The TES is reporting that a decline in PSHE teaching time may mean children are not being taught the risks of strangers and abuse.
Department for Education data shows that, since 2011, the total amount of time secondary schools devoted to personal, social and health education (PSHE) – including lessons in child safety – has fallen by 32 per cent. In 2011, secondary schools around the country delivered a total of 91,800 hours of PSHE lessons. By 2015, this had fallen to 65,200 hours.
In contrast, a YouGov poll, conducted earlier this month, reveals that 92 per cent of parents believe that all pupils should receive lessons about staying safe from abusers and avoiding unsafe contact with strangers.
The poll was commissioned by the PSHE Association, the national body for the subject. Joe Hayman, the association’s chief executive, has said that, if classroom time given to child safety continues to fall at the current rate, by 2020 there would be virtually no lessons delivered in the subject.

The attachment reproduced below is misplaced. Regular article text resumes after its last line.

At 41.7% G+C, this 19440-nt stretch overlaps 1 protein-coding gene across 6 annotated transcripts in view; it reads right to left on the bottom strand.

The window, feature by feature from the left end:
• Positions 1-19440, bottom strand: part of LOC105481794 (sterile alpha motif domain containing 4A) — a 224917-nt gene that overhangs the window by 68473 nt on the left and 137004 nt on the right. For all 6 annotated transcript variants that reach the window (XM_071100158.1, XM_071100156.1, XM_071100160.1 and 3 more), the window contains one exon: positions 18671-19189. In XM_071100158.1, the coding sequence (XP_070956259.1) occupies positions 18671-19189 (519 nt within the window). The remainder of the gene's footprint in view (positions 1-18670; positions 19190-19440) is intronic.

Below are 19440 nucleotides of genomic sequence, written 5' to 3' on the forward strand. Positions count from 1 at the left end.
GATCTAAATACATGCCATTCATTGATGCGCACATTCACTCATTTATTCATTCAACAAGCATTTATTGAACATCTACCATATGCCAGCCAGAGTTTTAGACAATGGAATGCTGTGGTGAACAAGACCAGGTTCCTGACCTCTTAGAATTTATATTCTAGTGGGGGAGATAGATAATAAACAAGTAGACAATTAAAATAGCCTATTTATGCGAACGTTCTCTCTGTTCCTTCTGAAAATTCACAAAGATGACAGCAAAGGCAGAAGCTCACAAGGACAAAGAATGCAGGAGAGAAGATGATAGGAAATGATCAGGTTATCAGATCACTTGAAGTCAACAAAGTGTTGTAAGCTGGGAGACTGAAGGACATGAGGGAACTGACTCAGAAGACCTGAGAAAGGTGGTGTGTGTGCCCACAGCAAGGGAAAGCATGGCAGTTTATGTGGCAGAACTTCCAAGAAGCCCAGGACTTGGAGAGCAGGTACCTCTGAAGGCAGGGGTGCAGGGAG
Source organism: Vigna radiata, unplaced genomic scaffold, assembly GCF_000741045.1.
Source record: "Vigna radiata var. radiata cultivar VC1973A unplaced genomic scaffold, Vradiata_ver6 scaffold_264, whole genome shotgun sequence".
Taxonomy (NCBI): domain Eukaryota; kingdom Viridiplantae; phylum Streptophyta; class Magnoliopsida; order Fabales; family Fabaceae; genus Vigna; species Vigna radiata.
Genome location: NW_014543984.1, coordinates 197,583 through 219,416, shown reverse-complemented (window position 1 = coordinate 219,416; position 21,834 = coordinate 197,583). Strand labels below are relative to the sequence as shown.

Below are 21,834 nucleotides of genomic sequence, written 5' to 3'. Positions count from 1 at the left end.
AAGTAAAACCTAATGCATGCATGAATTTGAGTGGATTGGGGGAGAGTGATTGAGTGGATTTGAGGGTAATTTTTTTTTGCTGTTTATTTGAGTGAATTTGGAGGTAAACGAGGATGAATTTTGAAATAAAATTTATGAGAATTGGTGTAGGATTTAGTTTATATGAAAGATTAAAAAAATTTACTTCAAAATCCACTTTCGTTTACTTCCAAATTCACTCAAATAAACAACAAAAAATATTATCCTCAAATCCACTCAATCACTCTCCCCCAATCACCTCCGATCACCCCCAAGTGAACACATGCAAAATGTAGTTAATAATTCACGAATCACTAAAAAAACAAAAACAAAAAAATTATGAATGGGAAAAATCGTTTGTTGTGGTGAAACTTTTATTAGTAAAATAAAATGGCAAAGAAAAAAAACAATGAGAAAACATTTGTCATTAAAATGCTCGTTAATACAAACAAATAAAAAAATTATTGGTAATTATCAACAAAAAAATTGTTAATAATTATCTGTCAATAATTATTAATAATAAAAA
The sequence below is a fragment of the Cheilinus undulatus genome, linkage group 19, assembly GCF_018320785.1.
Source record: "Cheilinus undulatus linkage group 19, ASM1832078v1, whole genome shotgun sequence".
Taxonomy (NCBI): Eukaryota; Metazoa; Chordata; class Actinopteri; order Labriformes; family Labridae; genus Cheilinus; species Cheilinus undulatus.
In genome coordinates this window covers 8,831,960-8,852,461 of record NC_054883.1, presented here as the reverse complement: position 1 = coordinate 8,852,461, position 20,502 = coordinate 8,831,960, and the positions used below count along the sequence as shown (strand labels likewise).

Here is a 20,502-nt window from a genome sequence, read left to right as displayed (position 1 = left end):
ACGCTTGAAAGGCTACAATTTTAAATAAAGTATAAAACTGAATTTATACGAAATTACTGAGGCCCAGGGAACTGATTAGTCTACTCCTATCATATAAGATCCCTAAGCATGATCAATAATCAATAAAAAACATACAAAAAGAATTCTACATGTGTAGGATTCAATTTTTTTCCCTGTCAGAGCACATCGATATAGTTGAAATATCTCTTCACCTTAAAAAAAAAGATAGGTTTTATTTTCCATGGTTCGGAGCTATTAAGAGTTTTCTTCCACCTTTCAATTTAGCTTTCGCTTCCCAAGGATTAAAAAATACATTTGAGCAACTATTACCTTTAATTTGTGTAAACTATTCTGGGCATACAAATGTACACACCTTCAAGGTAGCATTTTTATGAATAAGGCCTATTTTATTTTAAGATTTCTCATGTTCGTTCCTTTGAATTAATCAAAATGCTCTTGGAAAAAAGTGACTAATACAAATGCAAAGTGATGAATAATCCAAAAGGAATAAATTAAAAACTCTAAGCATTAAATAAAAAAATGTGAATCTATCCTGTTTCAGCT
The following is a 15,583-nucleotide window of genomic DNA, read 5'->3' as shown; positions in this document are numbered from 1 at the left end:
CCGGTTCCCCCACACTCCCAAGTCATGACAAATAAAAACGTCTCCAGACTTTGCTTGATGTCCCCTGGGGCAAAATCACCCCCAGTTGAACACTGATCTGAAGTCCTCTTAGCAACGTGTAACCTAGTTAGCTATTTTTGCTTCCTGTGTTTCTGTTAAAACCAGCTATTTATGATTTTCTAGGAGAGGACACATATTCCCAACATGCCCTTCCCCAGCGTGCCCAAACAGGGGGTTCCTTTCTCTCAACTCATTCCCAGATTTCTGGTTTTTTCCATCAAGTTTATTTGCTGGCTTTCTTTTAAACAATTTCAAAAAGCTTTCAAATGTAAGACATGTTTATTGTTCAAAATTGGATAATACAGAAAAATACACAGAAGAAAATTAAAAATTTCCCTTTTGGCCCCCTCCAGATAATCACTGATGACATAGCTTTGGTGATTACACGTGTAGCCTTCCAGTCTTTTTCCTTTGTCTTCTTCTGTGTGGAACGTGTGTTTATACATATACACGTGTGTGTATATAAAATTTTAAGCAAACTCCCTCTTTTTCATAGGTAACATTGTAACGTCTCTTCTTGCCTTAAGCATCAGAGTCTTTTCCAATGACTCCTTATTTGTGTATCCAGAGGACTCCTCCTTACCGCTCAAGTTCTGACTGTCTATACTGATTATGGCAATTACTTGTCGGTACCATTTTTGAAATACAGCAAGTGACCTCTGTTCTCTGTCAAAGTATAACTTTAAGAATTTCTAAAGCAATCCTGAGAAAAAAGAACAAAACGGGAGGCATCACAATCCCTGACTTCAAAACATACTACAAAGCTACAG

“These new figures show an alarming decline, which damages schools’ ability to cover danger, such as contact from strangers online and staying safe from abuse, leaving children at considerable risk,” he said.
Do you think PSHE lessons are essential to educating children on staying safe from abuse? Or are there other methods? Let us know your thoughts in the comments below or via Twitter. ~ Meena
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